ALMA - The Oneida County Sheriff's Office continues to investigate and search for the McNaughton Correctional Center inmate that walked away from his work release job Tuesday.
Todd Brecht shot and killed Buffalo County District Attorney Roger Hartman nearly 27 years ago. He was convicted of the crime in 1986. He's been serving time in jail ever since.
But on Tuesday Brecht walked off his work release job at the St. Germain Golf Club.
Friends of the victim like Gary Schlosstein, who is a retired judge that worked with Hartman, don't understand why Brecht would bolt after so many years spent in prison.
"It amazes me why a person with that many years already in would walk away from a work site in Northern Wisconsin when he's actually within at least hope of actual release time," Schlosstein said. "Why he would go and do something that seems so illogical, but of course the murder itself was illogical."
Hartman's friends and colleagues remembered him well. Larry Balk was a friend of Hartman's before his death. He worry what Brecht will do on the run.
"It's a concern you don't want him doing it to anybody else," Balk said.
But Schlosstein has faith in police finding him.
"It's only a question of time before he gets picked up again," Schlosstein said.
Brecht disappeared around noon Tuesday. Police continue to investigate.
If you have any information, you should contact the Oneida County Sheriff's office.
RHINELANDER - Nineteen months ago, 10 police agencies surrounded the Tripoli home of Kenneth Welsh.
Police say Welsh caused a three-hour standoff, threatened to blow up his house, and threatened to kill his wife.
Later in court, he was convicted of two felonies and sentenced to three years in prison by Oneida County Judge Michael Bloom.
But now, those convictions and prison sentence have been erased. This month, while in prison, Welsh argued he didn't fully understand all the elements of one of the crimes to which he pleaded no contest, first-degree recklessly endangering safety. Welsh's motion put some of the blame on his defense attorney, Rod Streicher.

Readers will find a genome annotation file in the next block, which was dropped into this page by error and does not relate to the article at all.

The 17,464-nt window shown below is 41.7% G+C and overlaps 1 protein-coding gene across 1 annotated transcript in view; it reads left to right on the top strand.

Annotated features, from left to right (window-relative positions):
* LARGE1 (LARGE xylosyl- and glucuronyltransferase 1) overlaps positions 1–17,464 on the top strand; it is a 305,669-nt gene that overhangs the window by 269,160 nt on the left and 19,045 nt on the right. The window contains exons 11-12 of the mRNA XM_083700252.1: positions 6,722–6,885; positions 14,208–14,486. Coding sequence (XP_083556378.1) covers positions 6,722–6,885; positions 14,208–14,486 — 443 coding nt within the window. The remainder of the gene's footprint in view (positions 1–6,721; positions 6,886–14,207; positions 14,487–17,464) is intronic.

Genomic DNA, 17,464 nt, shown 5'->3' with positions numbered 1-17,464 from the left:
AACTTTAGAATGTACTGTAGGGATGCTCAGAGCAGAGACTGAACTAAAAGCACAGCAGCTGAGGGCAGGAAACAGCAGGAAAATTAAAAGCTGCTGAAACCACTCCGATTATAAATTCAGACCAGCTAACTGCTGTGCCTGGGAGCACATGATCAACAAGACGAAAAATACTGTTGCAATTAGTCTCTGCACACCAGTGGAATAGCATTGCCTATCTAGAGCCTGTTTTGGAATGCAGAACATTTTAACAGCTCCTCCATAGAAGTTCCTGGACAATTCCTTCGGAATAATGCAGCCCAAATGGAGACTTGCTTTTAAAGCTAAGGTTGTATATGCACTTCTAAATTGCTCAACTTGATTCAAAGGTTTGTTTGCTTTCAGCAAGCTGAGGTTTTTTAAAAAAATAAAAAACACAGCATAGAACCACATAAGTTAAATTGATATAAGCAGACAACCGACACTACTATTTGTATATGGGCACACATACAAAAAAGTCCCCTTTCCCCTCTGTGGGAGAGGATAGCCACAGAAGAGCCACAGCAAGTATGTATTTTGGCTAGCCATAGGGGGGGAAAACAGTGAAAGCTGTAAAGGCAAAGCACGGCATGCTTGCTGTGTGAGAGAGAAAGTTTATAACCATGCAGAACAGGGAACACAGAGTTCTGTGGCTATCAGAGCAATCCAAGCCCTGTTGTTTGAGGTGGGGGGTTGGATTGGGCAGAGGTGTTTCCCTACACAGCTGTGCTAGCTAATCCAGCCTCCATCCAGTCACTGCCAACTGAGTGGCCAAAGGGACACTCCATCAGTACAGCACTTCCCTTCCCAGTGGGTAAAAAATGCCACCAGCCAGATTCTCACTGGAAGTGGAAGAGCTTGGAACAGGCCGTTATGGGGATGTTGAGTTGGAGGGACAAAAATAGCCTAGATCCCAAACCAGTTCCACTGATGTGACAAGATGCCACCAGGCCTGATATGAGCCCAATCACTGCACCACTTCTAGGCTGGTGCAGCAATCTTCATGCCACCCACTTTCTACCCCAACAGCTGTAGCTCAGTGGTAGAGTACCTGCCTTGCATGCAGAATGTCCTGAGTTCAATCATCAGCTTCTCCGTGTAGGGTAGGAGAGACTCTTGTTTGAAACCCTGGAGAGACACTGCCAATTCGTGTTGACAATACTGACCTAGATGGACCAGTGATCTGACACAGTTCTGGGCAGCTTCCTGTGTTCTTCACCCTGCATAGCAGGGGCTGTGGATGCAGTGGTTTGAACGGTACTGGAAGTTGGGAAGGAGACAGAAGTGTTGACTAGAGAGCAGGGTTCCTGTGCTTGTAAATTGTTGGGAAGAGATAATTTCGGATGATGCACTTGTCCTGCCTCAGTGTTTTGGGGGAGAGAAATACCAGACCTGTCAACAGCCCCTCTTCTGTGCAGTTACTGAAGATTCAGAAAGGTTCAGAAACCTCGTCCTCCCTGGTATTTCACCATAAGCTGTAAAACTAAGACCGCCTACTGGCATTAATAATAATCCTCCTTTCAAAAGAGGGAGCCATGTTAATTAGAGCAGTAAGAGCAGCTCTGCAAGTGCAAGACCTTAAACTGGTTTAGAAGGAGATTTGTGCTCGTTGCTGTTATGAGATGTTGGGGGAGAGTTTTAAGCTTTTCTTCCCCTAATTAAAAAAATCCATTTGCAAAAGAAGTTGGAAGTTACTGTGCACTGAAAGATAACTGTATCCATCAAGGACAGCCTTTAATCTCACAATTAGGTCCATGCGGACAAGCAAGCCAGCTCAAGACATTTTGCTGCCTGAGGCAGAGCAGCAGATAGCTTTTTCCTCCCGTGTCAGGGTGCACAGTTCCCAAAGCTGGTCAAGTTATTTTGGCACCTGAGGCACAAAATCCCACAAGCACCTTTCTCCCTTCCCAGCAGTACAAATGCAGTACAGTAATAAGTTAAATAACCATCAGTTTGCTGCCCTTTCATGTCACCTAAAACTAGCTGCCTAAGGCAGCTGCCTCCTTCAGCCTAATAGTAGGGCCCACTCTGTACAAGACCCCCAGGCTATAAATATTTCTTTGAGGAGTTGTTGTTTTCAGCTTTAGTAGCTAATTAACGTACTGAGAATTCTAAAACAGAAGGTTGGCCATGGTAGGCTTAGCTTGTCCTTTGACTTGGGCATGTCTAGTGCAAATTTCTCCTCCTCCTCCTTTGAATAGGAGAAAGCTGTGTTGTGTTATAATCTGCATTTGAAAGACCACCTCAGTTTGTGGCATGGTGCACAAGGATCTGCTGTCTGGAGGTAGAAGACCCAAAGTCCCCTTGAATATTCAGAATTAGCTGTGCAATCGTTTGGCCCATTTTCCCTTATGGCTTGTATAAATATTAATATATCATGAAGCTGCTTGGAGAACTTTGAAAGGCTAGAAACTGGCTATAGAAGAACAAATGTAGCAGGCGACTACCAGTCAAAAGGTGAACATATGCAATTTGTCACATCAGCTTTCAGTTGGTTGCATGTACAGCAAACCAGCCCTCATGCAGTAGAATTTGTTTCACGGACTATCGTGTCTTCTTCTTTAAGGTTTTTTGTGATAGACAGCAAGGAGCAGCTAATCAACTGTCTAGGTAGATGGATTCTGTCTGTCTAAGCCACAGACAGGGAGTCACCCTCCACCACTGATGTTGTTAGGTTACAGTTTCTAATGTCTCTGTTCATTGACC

RHINELANDER - You might be planning on waiting in line on Black Friday or sitting behind a computer on Cyber Monday. But in Rhinelander and other Northwoods cities, Small Business Saturday is another day to mark on the calendar.
Dawn Allen sold her goods at craft shows for years, but had always wanted to try something different.
"It was my dream to open up a shop one day," said Allen, the owner of Briar House on Keenen Street. So she opened Briar House in Rhinelander 21 years ago.
Allen sells women's clothes, shoes, accessories and has a full espresso bar.
But one of her favorite parts of the job is the community support.
"It's like a family here, it's more of a destination coming here I believe," said Allen.
RHINELANDER - This holiday season, you might want to tell your child to hug family members at holiday gatherings.
The Girls Scouts of the USA hopes you won't. The organization is saying daughters don't owe anyone physical affection, and that the expectation of hugs and kisses could have bad aftereffects later in life.
"I think for some people, it is a new concept," said Melissa K., the domestic violence coordinator at Tri-County Council on Domestic Violence and Sexual assault, which is based in Rhinelander.
In a post, the Girl Scouts of the USA told parents their daughters don't "owe anyone a hug. Not even at the holidays."
RHINELANDER - A number of Rhinelander police and firefighters will work a weekend morning shift in December and won't get paid for it. It's an extra task they're happy to help with.
The Rhinelander Police Department's Shop With a Cop program returns December 16. Police and firefighters take 20 third grade students from Crescent, Pelican, Zion, and Nativity schools shopping for Christmas presents at Walmart. The schools recommend students for the event.
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